There’s no question that choosing a platform based on speed of execution and the comfort of its design is critical – and that MetaTrader5 offers many positive attributes in these regards. But with the launch of the MQL5 Marketplace, the MetaTrader5 platform blows its competitors (including the MetaTrader4) out of the water, and opens the world to a revolutionary way to trade Forex with the tools and indicators each trader needs to succeed.*
    Registration for the MQL5 Marketplace can be done here.


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    Price Action Setups to Not Be Sucked Into

    By: Johnathon Fox
    A lot of traders understand that price action trading is the art of looking at raw chart of a Forex pair, stock or instrument and using only the raw price data to decipher order flow from which they can spot high probability patterns that repeat themselves time again in the markets.
    By learning these patterns and order flow clues traders can position themselves in the correct way to profit from the next move in price.
    Whilst many people cover the best setups and patterns to look for, what can at times be even more helpful is knowing what patterns to avoid or when the order flow signals given through the price action are sucking the trader in! A common term to explain traders being sucked into trading is “the false break”. Whilst trading the false break can be a super high probability trade for the price action trader that is doing the sucking in, the trader being sucked in can be in for pain.
    In this article we are going to look at two really common sucker trades that traders need to avoid. These apply to not only price action trading but many other types of technical analysis trading.
    The False Break

    The false break is a pattern that can be very profitable for the trader who is patient, but for the trader who jumps the gun or doesn’t wait for confirmation it can be a sucker trade. The false break is easy to spot and is basically noted by price moving through a level before snapping back the other way.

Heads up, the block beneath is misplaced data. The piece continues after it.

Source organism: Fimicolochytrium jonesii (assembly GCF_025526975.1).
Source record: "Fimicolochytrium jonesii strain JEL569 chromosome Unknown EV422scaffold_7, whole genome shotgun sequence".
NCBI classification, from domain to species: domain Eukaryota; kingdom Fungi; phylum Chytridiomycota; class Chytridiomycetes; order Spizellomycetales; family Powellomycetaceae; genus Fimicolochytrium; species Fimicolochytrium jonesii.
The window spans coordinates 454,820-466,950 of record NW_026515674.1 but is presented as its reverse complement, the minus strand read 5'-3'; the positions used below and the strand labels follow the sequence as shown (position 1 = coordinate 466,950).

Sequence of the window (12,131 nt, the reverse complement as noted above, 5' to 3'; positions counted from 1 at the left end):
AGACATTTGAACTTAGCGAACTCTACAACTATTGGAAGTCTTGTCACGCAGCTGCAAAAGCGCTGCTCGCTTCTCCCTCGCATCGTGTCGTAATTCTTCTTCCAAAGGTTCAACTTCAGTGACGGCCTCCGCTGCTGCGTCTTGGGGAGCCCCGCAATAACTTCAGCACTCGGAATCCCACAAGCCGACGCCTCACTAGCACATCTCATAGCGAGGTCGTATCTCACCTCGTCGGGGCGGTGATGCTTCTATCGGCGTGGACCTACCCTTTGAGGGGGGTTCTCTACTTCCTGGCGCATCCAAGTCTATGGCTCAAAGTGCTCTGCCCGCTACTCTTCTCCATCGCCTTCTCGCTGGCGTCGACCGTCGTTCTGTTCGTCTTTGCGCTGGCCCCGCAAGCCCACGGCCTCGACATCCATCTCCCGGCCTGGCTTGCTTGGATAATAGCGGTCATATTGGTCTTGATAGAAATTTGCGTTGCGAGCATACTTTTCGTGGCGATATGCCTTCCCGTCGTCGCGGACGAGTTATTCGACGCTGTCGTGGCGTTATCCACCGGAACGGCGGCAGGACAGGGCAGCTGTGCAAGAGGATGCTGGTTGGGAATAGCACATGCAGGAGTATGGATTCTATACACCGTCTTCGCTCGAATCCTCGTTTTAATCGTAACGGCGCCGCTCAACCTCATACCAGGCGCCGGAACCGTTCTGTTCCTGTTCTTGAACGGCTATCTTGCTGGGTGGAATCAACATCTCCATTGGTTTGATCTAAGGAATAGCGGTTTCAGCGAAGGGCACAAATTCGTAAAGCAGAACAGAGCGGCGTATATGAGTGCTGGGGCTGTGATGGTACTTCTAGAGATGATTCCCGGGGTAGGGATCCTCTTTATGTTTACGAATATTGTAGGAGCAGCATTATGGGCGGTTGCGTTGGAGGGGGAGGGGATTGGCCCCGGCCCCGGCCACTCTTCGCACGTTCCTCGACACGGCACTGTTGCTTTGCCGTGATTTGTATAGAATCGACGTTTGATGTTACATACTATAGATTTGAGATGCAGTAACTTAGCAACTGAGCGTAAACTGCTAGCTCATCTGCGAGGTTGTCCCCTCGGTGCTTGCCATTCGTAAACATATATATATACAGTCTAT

The false break moves often happen at key levels of support or resistance. The traders who enter when price is breaking out can be sucked in and then stopped out as price whips back the other way. For the trader who is patient they can watch price snapping back and use it to trade in the opposite direction to the break out.
    Below I have attached two charts. The first chart shows price starting to break out higher through resistance. Upon noticing this, the break out traders would start to take long trades.


    The second chart shows price snapping back lower which would stop the break out trader. This is also when the trader who has been patient could use this false break signal to take a short trade and use the false break in their favour, rather than being sucked in like the break out trader.


    Entering From Extreme Highs and Lows

    When traders come to Forex they have a strong urge to trade from the extreme highs and lows. The main reason for this is these new traders hear the saying “The trend is your friend” and they try to implement it into their trading. Because they normally lack a solid education, the new trader does not understand how to enter high probability trades with the trend.
    The risk of entering trades after the market has made a large move is that the people who have made money from the large move will begin to take profit. This can lead to the market turning back the other way. As the new trader starts entering the market at the extreme high or low, the professionals are taking profit and leaving the market which will cause price to change directions against the new trader’s positions.